Sophia Gatsios, SSP'20
Cybersecurity Strategist, MITRE
This profile was updated in June 2022 with Sophia Gatsios' new position. Below is the original profile, posted in June 2021.
When Sophia Gatsios graduated from SSP in 2020, she was unable to have the graduation ceremony that she had originally envisioned. However, she still celebrated with three of her fellow SSP graduates with an outdoor picnic, bringing props like books from her classes and taking graduation photos—all in the spirit of bringing closure to the experience and memories she collected at SSP. It was a chance to reflect on two years that were marked as much by classroom experiences as by the friendships she made with her peers, playing games like Risk, Catan and Mario Kart with her board game group while cracking military theory jokes.
Sophia went to the University of Southern California for her undergraduate studies, majoring in international relations with a focus on U.S. foreign policy and analysis. In particular, she was interested in transatlantic relations, leading to her semester abroad at Sciences Po in Paris and an internship at a think tank in Brussels. Initially, Sophia thought about pursuing jobs at think tanks or other policy-related positions after graduating, but came to realize that many employers in that sphere were looking for candidates with more experience or a higher level of education. This was a consideration she kept in mind during her search for graduate schools, as she looked for programs that were more practical and hands-on. Ultimately, after working as a field organizer on Hillary Clinton’s presidential campaign and as a legal clerk at a law firm, Sophia chose to enroll in SSP.
Until she began her studies at SSP, Sophia believed that she was headed for a career in transatlantic policy. Yet for her first semester, following a piece of advice she saw in the SSP Facebook group, she decided to take Dr. Richard Andres’s National Cybersecurity Strategy and Policy class as an elective to balance the reading-heavy 500 and 501 classes. Although she was worried about her lack of knowledge in programming, Dr. Andres assured her that she doesn’t have to be a programmer to go into the cybersecurity field. He explained that while there are always other people who have extensive knowledge and experience in the more technical aspects, people with non-technical backgrounds like Sophia’s bring other skills of value, like an understanding of the larger policy implications of technology.
With such encouragement, Sophia switched concentrations from international security to technology and security, and shifted her focus from foreign policy to cybersecurity. One of her friends, a CyberCorps™ Fellow, recommended that she apply to the program, which provides funds for a range of expenses, including tuition, healthcare, books for classes and a stipend. The fellowship in turn requires one year of cybersecurity-related work in the U.S. government for each year of sponsorship. Academically, it did not alter her plan much, as she still had leeway to take the classes she wanted, but the fellowship gave her the opportunity to engage with other fellows and expand her network in the field.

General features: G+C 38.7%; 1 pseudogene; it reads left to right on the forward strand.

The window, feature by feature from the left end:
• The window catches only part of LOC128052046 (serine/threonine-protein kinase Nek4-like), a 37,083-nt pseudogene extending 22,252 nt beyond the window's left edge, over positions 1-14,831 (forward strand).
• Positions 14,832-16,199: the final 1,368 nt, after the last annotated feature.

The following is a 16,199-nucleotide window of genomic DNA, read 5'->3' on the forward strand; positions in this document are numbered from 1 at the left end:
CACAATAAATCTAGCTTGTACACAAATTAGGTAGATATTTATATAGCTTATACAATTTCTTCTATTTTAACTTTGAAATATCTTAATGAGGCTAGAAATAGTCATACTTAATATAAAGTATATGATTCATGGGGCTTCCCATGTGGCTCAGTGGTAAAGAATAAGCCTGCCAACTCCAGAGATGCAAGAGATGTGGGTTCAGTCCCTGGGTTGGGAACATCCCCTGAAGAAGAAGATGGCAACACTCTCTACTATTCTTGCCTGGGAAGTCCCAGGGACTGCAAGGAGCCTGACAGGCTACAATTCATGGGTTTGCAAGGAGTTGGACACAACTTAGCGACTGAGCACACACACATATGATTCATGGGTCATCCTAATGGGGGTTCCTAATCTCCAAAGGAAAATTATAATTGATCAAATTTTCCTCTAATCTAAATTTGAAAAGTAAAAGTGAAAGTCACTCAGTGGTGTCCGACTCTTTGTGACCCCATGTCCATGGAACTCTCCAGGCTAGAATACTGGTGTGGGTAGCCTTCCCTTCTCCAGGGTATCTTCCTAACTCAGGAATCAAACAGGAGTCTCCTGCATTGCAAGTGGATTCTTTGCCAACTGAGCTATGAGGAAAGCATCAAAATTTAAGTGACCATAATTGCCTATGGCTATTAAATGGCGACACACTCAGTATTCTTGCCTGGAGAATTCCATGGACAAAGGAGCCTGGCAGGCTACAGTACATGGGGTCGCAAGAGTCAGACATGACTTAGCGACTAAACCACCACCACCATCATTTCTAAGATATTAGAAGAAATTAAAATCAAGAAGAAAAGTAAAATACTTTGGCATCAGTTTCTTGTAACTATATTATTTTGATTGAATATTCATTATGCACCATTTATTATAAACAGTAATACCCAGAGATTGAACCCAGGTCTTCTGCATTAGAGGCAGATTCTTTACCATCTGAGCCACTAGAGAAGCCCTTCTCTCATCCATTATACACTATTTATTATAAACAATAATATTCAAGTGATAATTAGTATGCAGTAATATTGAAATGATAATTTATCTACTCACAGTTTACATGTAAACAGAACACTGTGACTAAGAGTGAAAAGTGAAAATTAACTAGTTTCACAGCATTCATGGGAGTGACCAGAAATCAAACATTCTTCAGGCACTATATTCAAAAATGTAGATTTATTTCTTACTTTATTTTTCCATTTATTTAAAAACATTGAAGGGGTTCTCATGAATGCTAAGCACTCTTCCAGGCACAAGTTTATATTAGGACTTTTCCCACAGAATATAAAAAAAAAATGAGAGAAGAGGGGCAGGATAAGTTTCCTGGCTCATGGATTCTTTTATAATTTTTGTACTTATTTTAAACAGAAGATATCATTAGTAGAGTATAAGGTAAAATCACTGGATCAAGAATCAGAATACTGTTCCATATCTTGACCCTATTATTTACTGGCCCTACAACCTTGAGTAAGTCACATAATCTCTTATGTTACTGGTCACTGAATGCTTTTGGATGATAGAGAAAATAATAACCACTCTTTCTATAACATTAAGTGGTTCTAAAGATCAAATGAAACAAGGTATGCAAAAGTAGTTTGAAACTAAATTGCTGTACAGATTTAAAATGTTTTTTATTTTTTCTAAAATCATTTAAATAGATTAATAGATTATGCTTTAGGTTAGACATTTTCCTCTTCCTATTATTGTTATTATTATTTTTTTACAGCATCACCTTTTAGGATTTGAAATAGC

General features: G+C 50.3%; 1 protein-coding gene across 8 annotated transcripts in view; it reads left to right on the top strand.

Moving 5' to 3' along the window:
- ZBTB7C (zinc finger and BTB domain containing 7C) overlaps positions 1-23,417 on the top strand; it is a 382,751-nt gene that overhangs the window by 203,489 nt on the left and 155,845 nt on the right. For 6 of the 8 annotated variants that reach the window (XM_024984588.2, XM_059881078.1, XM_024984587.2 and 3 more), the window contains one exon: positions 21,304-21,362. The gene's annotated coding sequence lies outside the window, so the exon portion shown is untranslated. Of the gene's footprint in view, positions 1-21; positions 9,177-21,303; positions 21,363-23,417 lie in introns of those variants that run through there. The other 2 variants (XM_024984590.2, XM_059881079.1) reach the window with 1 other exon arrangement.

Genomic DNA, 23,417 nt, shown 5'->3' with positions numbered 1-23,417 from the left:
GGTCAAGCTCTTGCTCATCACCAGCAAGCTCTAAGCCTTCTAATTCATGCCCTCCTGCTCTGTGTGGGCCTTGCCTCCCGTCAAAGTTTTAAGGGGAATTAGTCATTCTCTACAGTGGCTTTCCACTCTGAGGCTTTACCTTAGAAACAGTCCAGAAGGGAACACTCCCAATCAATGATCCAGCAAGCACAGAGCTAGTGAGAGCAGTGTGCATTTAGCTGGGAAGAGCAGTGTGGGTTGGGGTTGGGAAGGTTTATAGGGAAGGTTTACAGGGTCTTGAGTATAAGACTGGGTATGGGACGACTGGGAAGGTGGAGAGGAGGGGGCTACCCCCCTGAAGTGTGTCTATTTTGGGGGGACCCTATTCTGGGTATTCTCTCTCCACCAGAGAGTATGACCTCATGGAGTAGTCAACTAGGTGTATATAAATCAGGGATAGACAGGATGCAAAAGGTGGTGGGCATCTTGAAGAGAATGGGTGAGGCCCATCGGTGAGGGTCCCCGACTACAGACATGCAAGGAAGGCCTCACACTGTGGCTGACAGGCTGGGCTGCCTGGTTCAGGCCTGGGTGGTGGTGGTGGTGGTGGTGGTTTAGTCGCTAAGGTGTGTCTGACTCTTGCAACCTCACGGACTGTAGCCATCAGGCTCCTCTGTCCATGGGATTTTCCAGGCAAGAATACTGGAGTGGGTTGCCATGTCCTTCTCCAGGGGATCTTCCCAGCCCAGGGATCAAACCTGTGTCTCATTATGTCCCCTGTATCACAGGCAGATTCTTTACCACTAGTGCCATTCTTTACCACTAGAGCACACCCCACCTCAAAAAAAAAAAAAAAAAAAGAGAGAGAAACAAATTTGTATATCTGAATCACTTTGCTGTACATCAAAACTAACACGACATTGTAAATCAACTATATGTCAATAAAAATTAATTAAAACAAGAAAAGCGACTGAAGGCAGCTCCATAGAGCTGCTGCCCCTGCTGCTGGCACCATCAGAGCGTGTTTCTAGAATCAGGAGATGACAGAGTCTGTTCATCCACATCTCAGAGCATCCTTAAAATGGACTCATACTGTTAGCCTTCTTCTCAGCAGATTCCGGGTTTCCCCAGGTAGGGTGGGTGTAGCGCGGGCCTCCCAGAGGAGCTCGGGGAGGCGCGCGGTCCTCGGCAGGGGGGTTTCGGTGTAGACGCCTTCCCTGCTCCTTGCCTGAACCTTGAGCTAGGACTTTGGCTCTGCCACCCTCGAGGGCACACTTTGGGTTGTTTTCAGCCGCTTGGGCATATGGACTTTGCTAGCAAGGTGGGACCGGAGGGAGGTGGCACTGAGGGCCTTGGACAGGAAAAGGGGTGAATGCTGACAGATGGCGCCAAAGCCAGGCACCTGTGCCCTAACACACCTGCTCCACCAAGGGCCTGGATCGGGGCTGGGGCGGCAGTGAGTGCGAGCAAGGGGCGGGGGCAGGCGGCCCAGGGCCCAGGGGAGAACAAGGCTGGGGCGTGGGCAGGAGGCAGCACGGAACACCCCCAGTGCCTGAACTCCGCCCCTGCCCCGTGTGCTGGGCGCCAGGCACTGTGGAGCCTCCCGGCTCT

Among classes that made lasting impressions on her, she remembers her 501 class with Dr. Wineman and the class trip to Gettysburg, where they biked around the battlefield and learned from the professor’s binder full of generals from the historic battle. Dr. Grimm’s Writing for Security Professionals class helped Sophia significantly improve her writing skills, teaching her how to convey her points more succinctly and directly. For her final assignment in that class, she partnered with her friend Dakota Cary (SSP‘20) and interviewed Ellen McCarthy, a former Assistant Secretary of State for Intelligence and Research. “It was fascinating to learn more about her career in intelligence and national security, as well as how she battled sexism to get where she ended up,” Sophia says.
Sophia tells current and future SSP students, “Don’t miss the opportunity to take classes that you would only get the chance to take at SSP.” Though she concentrated in technology and security, she eased up on technology-focused courses in her final two semesters and took advantage of highly-sought classes like Dr. Ken Pollack’s Warfare in the Middle East or Gina Bennett’s Ethics and Intelligence in her last two semesters.
Sophia currently works at MITRE as a Technology Strategist. She is a generalist working in cyber threat intelligence (CTI), and has worked across multiple areas within the field. Recently, she has focused on dis- and misinformation, including tracking trends, narratives, and coordinated bot campaigns during the COVID-19 pandemic and the 2020 U.S. election. The curiosity that SSP fosters in its students gives her the agility to jump between fields in CTI, and she states that many employers value such curiosity even more than technical skills: “Employers can teach their employees many hard skills. It’s a lot harder to teach someone curiosity.”